You can find a detailed “Ultimate Guide” post on how to sell direct from your website on the ALLi blog here.

Kobo 

Kobo is an eBook marketplace. It has a smaller user base of very loyal readers. It can be a good place to reach interested readers. They also have an eBook subscription service, Kobo Plus. You can publish via Kobo or just use it to sell.

Kobo has a large international market, which can help you expand your reach around the world (especially in Canada where the brand began). One of Kobo’s best features is the ability to link Goodreads reviews on your Kobo pages. It also allows regional pricing. If you are interested in entering a certain region, you can reduce those prices without impact the price of your book elsewhere.

Blurb

Sell your self-published books online with Blurb. in print and ebook formats. Blurb offers fulfillment options for shipping your books to customers. Blurb’s interface is easy to use for all authors. Here’s how selling on Blurb works:

  • List the book with its price.
  • Blurb does not charge distribution fees for printed books. For eBooks, they also do not take a commission. Blurb have a pricing calculator here and they give discounts for volume printing.
  • Blurb sends you a check for the profits you earned at the end of the month if you meet the minimum payment threshold.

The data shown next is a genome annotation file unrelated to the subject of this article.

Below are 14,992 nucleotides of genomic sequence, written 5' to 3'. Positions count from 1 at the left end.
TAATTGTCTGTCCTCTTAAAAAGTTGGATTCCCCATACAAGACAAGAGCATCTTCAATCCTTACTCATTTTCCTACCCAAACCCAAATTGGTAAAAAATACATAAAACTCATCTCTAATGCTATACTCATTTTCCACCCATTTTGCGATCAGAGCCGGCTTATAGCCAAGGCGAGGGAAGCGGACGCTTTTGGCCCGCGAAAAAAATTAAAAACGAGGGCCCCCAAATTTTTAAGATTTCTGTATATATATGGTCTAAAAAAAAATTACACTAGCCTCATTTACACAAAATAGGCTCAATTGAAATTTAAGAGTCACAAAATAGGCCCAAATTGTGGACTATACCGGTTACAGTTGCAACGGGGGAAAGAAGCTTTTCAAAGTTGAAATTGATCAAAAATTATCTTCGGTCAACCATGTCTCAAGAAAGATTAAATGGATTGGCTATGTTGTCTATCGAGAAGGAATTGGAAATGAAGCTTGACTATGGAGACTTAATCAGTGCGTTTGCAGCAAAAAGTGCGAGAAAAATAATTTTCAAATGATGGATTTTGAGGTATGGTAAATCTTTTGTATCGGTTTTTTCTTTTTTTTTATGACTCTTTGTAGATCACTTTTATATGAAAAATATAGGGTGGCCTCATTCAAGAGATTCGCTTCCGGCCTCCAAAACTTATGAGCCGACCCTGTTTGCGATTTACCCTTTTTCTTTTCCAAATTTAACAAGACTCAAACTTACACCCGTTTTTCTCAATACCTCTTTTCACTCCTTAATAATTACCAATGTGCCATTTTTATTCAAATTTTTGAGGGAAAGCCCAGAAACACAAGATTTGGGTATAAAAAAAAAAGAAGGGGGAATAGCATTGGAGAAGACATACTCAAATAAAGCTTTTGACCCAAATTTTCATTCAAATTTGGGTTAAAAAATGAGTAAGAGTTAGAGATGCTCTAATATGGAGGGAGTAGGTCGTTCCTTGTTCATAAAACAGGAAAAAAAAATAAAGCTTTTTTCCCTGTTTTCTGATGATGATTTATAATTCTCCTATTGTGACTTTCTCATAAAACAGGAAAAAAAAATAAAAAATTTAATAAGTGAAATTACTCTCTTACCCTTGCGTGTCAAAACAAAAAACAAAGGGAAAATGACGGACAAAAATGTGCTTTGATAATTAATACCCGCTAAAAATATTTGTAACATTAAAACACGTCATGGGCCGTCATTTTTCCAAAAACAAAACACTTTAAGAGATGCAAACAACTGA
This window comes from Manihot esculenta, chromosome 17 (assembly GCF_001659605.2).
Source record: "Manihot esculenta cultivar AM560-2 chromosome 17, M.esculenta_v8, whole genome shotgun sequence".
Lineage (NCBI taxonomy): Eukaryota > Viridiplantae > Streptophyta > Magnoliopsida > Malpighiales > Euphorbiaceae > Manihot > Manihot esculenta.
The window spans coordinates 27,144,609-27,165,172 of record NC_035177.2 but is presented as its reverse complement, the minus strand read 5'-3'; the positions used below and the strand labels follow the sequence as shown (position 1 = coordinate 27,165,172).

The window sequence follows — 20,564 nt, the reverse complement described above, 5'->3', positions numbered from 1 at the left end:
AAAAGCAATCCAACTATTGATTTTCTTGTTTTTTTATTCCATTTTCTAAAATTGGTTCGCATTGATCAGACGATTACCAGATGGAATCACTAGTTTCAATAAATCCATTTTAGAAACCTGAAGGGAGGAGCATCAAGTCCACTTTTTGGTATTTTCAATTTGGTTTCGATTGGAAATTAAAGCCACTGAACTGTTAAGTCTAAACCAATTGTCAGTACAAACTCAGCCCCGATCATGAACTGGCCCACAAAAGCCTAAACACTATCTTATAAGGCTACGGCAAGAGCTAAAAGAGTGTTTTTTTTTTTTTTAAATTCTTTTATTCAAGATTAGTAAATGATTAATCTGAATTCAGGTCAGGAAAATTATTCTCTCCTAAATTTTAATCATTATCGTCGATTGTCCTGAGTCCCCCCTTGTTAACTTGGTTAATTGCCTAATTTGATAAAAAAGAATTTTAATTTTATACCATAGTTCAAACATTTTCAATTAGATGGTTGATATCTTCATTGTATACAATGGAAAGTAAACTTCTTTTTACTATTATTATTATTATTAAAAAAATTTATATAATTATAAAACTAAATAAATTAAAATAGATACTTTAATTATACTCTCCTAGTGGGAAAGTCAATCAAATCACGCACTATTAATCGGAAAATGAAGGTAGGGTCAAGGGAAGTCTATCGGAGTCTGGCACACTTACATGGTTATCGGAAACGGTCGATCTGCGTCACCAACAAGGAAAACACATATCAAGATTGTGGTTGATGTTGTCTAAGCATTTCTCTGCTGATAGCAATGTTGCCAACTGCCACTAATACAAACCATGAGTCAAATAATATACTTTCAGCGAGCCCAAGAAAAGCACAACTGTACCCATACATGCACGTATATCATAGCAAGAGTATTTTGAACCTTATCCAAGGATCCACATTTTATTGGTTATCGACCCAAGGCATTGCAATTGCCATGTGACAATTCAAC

Google Play Books

Google Play Books is another place you can sell your books. You must directly publish the book on Google Play Books. The dashboard is not the most intuitive.

To submit books, join the Google Books Partner Program here.

Provide your books in PDF or EPUB format. You can upload both to give readers the choice. Specify the book settings, like which countries you want to sell to and the prices. Google then takes care of the hosting, sales, and distribution.

Benefits of selling on Google Play Books:

  • A large user base.
  • Easily manage content.
  • Google excels in search, which helps people discover your books on their platform.
  • Soon to expand to international reach.
  • No requirement for exclusive rights, you can sell on Google Play Books and other platforms.
  • Free to list books on Google Play.
  • Receive most of the revenue from each sale.
  • Strong security policies.  

Bookbaby

Sell self-published ebooks and printed books via Bookshop from BookBaby. Bookshop is free to all BookBaby distributed authors. you can find out more about their pricing here.

Authors can upload eBooks in multiple formats and set their prices. You can expect to earn 85% of retail sales for eBooks and 50% for printed books. Additionally, readers can purchase your Bookshop eBook on other platforms like Amazon and Barnes & Noble